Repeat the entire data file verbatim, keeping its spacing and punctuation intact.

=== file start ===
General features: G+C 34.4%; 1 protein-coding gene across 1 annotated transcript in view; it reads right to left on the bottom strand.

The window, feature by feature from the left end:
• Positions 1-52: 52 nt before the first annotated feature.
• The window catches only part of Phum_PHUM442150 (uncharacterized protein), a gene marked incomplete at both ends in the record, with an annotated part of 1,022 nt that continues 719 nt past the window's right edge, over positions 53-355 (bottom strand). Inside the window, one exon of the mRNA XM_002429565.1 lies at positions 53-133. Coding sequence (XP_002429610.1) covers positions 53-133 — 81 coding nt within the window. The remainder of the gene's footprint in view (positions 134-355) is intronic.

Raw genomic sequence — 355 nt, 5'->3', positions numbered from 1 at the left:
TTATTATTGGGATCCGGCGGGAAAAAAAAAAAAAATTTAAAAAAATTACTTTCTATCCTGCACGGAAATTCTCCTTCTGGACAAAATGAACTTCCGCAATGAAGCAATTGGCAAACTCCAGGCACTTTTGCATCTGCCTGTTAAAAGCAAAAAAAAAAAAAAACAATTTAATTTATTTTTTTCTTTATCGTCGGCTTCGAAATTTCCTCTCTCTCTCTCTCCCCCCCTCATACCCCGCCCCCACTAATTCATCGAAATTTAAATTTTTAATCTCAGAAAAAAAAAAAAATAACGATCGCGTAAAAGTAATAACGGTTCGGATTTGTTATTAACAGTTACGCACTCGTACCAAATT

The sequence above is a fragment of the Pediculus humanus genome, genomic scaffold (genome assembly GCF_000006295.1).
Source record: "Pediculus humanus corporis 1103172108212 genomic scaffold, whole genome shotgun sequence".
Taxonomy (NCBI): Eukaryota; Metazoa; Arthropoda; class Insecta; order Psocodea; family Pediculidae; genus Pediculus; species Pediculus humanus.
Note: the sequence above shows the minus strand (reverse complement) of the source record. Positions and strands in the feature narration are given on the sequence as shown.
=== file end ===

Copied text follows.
General features: G+C 34.4%; 1 protein-coding gene across 1 annotated transcript in view; it reads right to left on the bottom strand.

The window, feature by feature from the left end:
• Positions 1-52: 52 nt before the first annotated feature.
• The window catches only part of Phum_PHUM442150 (uncharacterized protein), a gene marked incomplete at both ends in the record, with an annotated part of 1,022 nt that continues 719 nt past the window's right edge, over positions 53-355 (bottom strand). Inside the window, one exon of the mRNA XM_002429565.1 lies at positions 53-133. Coding sequence (XP_002429610.1) covers positions 53-133 — 81 coding nt within the window. The remainder of the gene's footprint in view (positions 134-355) is intronic.

Raw genomic sequence — 355 nt, 5'->3', positions numbered from 1 at the left:
TTATTATTGGGATCCGGCGGGAAAAAAAAAAAAAATTTAAAAAAATTACTTTCTATCCTGCACGGAAATTCTCCTTCTGGACAAAATGAACTTCCGCAATGAAGCAATTGGCAAACTCCAGGCACTTTTGCATCTGCCTGTTAAAAGCAAAAAAAAAAAAAAACAATTTAATTTATTTTTTTCTTTATCGTCGGCTTCGAAATTTCCTCTCTCTCTCTCTCCCCCCCTCATACCCCGCCCCCACTAATTCATCGAAATTTAAATTTTTAATCTCAGAAAAAAAAAAAAATAACGATCGCGTAAAAGTAATAACGGTTCGGATTTGTTATTAACAGTTACGCACTCGTACCAAATT

The sequence above is a fragment of the Pediculus humanus genome, genomic scaffold (genome assembly GCF_000006295.1).
Source record: "Pediculus humanus corporis 1103172108212 genomic scaffold, whole genome shotgun sequence".
Taxonomy (NCBI): Eukaryota; Metazoa; Arthropoda; class Insecta; order Psocodea; family Pediculidae; genus Pediculus; species Pediculus humanus.
Note: the sequence above shows the minus strand (reverse complement) of the source record. Positions and strands in the feature narration are given on the sequence as shown.